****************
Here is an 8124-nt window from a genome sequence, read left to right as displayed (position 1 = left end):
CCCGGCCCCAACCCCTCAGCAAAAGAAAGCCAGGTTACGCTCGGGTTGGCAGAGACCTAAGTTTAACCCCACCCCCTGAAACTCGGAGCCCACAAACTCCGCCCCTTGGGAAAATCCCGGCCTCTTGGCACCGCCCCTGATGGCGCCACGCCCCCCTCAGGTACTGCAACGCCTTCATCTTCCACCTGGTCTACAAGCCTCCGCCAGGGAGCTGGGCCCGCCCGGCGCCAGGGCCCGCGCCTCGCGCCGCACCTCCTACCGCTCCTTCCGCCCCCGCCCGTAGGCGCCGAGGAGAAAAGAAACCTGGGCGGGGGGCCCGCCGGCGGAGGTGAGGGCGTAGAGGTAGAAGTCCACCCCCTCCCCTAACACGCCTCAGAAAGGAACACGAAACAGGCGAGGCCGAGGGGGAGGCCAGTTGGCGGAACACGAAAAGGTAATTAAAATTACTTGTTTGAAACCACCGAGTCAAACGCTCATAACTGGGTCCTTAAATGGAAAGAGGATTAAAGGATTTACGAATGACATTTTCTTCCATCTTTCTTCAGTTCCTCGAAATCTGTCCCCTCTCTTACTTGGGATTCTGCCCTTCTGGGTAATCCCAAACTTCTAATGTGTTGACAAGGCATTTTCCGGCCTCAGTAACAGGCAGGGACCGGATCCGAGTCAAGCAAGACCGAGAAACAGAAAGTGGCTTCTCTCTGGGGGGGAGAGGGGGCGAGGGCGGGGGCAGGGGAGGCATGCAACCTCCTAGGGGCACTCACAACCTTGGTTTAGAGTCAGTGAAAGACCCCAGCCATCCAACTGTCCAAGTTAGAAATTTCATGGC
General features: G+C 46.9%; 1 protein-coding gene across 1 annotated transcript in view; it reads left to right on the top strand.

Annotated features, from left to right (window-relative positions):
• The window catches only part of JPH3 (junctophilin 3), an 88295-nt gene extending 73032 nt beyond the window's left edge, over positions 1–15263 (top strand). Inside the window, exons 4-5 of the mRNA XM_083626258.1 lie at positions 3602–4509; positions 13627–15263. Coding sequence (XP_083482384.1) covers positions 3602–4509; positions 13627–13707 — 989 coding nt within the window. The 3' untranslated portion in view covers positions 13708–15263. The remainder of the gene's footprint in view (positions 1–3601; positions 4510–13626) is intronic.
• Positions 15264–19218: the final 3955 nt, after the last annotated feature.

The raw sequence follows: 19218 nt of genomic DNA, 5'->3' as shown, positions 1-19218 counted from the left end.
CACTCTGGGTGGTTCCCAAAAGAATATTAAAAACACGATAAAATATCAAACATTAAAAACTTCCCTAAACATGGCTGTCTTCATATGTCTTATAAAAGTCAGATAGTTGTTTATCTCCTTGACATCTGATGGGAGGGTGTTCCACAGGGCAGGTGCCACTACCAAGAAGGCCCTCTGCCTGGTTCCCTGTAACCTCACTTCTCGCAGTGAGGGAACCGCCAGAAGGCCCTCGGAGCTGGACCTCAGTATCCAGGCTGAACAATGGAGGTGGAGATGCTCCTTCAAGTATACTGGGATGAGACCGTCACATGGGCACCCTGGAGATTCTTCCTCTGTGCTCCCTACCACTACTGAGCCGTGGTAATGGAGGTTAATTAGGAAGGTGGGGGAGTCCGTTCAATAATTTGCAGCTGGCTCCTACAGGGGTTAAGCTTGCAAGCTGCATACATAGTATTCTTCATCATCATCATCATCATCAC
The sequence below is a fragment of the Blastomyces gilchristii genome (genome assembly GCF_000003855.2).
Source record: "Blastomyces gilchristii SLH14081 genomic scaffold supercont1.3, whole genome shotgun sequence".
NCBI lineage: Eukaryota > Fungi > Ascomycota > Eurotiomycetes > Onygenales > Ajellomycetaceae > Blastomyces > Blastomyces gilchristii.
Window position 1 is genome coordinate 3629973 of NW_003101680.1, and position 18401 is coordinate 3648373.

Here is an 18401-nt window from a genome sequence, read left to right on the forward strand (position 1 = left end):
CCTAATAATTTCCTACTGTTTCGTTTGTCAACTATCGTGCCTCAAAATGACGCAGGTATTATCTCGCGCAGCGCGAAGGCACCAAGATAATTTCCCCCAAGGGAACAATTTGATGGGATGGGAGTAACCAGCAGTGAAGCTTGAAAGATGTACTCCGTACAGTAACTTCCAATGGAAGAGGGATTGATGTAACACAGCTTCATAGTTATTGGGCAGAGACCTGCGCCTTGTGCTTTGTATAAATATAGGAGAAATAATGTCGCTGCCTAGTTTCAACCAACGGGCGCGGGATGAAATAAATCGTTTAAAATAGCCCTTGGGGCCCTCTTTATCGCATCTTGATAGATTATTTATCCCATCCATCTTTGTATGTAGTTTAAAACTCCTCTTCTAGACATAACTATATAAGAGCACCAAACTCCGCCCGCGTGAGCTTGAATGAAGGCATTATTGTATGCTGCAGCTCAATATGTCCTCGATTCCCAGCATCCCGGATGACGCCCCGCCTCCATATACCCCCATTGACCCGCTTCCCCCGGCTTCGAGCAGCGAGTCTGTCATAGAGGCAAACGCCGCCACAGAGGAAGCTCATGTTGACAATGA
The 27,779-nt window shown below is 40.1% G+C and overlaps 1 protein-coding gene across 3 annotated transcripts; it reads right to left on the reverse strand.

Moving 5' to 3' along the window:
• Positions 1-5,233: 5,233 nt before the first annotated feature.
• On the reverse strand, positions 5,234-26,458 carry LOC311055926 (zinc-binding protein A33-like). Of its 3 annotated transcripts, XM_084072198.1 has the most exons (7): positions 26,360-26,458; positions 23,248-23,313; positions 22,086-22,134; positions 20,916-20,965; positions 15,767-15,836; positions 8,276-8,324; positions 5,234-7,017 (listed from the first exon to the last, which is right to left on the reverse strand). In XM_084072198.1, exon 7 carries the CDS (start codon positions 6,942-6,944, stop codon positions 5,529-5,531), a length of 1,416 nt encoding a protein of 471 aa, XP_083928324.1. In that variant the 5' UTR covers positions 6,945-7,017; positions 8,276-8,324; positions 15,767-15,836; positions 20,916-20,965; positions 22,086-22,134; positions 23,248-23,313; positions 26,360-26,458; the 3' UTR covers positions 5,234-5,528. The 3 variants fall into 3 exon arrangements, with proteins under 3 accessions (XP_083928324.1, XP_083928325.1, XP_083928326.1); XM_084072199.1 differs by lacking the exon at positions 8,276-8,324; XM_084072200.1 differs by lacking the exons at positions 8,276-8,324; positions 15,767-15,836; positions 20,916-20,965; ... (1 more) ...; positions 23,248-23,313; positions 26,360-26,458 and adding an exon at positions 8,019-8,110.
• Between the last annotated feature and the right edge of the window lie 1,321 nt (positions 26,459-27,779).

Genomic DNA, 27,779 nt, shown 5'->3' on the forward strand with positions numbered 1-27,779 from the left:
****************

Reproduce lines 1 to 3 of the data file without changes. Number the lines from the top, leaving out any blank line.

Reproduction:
Here is an 8124-nt window from a genome sequence, read left to right as displayed (position 1 = left end):
CCCGGCCCCAACCCCTCAGCAAAAGAAAGCCAGGTTACGCTCGGGTTGGCAGAGACCTAAGTTTAACCCCACCCCCTGAAACTCGGAGCCCACAAACTCCGCCCCTTGGGAAAATCCCGGCCTCTTGGCACCGCCCCTGATGGCGCCACGCCCCCCTCAGGTACTGCAACGCCTTCATCTTCCACCTGGTCTACAAGCCTCCGCCAGGGAGCTGGGCCCGCCCGGCGCCAGGGCCCGCGCCTCGCGCCGCACCTCCTACCGCTCCTTCCGCCCCCGCCCGTAGGCGCCGAGGAGAAAAGAAACCTGGGCGGGGGGCCCGCCGGCGGAGGTGAGGGCGTAGAGGTAGAAGTCCACCCCCTCCCCTAACACGCCTCAGAAAGGAACACGAAACAGGCGAGGCCGAGGGGGAGGCCAGTTGGCGGAACACGAAAAGGTAATTAAAATTACTTGTTTGAAACCACCGAGTCAAACGCTCATAACTGGGTCCTTAAATGGAAAGAGGATTAAAGGATTTACGAATGACATTTTCTTCCATCTTTCTTCAGTTCCTCGAAATCTGTCCCCTCTCTTACTTGGGATTCTGCCCTTCTGGGTAATCCCAAACTTCTAATGTGTTGACAAGGCATTTTCCGGCCTCAGTAACAGGCAGGGACCGGATCCGAGTCAAGCAAGACCGAGAAACAGAAAGTGGCTTCTCTCTGGGGGGGAGAGGGGGCGAGGGCGGGGGCAGGGGAGGCATGCAACCTCCTAGGGGCACTCACAACCTTGGTTTAGAGTCAGTGAAAGACCCCAGCCATCCAACTGTCCAAGTTAGAAATTTCATGGC
General features: G+C 46.9%; 1 protein-coding gene across 1 annotated transcript in view; it reads left to right on the top strand.